The majestic La Seu cathedral rises over the city in sheer Gothic grandeur and is the major landmark of the city, seemingly rising out of water along with the old city walls. Interestingly, the cathedral was built on a pre-existing mosque site, which in turn was built on the site of an ancient Roman temple. Though predominantly Gothic in style with its impressive row of massive flying buttresses along the length of the central nave on each side, it incorporates many Renaissance features, as construction took more than 350 years to complete, and an earthquake in 1851 did some serious damage to the structure. The sandstone exterior features some marvelous ornamentation, and the interior is likewise impressive, spacious and beautiful with characteristic Gothic vertical design. Large stained glass windows and the grand rose window provide for some stunning interior lighting effects, particularly in combination with innovative finish touches by Antoni Gaudi, who was supervising restoration of La Seu in the early 1900’s.

Palma Old Town

At the foot of the old cathedral lie the old quarters of Palma. The old city has a clear Arab influence with its mazes of tiny, narrow and quiet streets, clusters of rafter-rubbing historical houses, palaces and courtyards. As you explore, you’ll find plenty of insightful museums, lucrative shops and boutique cafes around. The old town area is a pure joy to just wander around and get lost in with worthwhile landmarks and beautiful sights always nearby. The mighty 13th century Almudaina palace next to La Seu is definitely worth a visit. Originally a fort, it was converted to a residence for Mallorcan monarchs, which is evident from the lavishly decorated rooms, beautiful gardens and courtyard with a lion fountain dating to the times of Arab rule in Mallorca. Another interesting Arab remnant is the Baños Arabes (Arab baths) building. Though rather scruffy, it gives an unspoiled impression of these ancient structures. Another landmark you shouldn’t miss is the Palau March, which was one of the residences of the incredibly wealthy March family and houses sculptures and artworks by many renowned artists, including Moore, Rodin, Dali and Sert.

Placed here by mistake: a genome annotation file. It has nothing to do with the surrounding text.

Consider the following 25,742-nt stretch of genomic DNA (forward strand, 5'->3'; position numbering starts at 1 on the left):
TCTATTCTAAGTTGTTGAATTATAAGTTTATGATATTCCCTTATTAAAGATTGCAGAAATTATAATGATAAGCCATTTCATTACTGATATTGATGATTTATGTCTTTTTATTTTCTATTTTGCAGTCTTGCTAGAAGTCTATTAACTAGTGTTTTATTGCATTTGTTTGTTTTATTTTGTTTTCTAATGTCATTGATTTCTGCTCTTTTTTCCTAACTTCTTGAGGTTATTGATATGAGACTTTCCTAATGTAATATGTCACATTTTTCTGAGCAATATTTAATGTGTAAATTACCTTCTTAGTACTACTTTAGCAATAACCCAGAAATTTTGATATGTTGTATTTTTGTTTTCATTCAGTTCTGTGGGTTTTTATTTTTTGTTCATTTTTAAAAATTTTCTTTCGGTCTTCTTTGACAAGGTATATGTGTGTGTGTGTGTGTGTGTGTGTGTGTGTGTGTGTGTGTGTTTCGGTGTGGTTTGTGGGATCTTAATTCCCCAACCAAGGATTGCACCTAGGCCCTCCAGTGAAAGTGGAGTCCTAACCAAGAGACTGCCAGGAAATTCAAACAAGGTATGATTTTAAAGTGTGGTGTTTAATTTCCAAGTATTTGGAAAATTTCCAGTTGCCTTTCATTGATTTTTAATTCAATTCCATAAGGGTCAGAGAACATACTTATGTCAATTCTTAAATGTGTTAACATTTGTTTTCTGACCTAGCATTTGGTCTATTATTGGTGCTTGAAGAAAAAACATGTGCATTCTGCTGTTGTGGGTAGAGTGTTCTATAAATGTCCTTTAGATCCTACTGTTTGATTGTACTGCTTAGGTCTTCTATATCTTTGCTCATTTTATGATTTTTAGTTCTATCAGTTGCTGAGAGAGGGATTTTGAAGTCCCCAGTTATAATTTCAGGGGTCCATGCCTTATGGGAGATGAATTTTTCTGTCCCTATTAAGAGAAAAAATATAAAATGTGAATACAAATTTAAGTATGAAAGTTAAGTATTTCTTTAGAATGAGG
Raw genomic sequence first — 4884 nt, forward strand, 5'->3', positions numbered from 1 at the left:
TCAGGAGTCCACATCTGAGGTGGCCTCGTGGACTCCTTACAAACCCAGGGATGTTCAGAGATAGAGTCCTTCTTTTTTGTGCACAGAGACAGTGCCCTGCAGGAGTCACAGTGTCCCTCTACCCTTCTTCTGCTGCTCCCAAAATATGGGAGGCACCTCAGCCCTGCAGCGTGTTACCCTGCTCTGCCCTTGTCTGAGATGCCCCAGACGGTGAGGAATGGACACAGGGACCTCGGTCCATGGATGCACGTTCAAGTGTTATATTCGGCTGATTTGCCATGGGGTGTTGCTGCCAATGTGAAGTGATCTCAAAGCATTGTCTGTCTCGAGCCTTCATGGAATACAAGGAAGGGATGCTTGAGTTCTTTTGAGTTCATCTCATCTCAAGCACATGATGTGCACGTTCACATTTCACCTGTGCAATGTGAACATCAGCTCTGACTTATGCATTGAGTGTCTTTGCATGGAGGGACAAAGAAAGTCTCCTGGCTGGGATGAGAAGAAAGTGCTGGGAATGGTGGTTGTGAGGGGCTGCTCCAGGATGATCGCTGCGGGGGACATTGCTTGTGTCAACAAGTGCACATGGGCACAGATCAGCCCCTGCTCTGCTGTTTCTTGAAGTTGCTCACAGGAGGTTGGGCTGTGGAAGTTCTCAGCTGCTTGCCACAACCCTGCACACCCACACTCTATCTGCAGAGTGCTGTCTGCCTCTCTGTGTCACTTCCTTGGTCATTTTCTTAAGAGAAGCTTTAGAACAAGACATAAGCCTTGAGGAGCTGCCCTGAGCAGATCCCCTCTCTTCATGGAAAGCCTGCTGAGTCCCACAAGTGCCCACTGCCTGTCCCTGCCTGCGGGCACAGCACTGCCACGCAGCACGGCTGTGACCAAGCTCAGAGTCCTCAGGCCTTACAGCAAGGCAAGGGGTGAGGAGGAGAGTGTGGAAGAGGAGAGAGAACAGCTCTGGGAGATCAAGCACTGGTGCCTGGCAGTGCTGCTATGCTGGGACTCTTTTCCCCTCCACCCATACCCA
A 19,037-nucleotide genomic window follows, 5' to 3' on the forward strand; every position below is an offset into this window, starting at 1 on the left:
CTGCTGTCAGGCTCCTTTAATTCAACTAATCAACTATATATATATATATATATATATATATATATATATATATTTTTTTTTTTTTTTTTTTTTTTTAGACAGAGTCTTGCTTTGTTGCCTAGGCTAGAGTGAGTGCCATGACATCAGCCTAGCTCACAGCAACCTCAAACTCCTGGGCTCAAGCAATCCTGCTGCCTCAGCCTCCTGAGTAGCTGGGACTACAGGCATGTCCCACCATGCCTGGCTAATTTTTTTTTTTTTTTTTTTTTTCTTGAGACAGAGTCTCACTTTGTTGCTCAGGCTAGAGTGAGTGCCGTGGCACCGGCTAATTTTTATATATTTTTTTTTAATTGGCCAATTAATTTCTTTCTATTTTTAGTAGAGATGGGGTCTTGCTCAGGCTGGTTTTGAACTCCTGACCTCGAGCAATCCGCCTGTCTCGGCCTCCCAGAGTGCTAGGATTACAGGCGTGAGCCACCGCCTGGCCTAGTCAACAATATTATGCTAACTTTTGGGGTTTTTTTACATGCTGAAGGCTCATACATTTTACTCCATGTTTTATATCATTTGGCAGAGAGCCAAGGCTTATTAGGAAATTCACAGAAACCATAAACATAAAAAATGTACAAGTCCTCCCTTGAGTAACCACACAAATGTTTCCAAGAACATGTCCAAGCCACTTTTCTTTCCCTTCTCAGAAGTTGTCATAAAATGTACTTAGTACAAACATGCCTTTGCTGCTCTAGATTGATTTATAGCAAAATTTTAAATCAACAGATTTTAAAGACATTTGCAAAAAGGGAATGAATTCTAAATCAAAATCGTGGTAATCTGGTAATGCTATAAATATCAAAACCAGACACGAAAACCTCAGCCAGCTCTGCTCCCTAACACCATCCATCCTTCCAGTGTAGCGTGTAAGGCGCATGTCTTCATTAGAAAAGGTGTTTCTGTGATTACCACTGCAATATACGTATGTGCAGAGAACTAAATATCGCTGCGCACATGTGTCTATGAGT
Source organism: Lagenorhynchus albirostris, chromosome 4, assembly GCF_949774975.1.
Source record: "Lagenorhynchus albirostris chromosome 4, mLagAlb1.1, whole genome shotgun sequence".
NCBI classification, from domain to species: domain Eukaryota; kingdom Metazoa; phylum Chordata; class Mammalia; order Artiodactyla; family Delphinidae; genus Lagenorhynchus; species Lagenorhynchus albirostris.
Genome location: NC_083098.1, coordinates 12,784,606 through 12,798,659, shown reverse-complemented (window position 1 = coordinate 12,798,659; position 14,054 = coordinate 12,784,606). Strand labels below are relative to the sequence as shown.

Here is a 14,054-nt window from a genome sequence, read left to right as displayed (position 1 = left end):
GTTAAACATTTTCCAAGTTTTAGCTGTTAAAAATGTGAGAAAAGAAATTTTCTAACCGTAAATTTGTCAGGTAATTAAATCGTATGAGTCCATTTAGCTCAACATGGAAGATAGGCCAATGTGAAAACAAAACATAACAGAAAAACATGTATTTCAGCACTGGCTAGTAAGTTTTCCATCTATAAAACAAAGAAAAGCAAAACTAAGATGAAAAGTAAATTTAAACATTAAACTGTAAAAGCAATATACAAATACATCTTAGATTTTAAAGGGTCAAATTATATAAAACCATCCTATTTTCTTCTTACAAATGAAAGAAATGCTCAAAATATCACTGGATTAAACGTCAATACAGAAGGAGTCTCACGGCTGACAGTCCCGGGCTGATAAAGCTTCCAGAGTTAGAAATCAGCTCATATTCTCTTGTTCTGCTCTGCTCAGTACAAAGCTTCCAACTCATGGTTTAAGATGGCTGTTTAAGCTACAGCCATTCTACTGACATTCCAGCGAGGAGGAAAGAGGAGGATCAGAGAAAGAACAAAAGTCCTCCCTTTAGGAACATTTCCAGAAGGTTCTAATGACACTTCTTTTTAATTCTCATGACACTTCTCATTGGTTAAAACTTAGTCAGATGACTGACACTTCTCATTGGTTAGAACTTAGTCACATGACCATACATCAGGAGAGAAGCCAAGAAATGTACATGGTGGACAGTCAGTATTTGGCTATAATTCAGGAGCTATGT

Serra de Tramuntana

This mountainous and picturesque area lets you see the nature of Mallorca, which is in stark contrast with the resorts and urban spoils of Palma, that most will associate with the island. The wild landscape and rugged terrain with weathered limestone cliffs cascading into the glistening sea, villages spilled on hills, olive groves, pine forests and shrubs comprise a beautiful scenery. The area is perfect for walking or hiking and can be accessed and explored by hundreds of paths. The Serra de Tramuntana mountain range is home to a diverse and rich flora and fauna, including the endemic Mallorcan midwife toad and cinereous vulture, and several sites, such as the Torrent de Pareis ravine and Fonts Ufanes, have been declared natural monuments. Take your time to discover and enjoy the untamed side of Mallorca.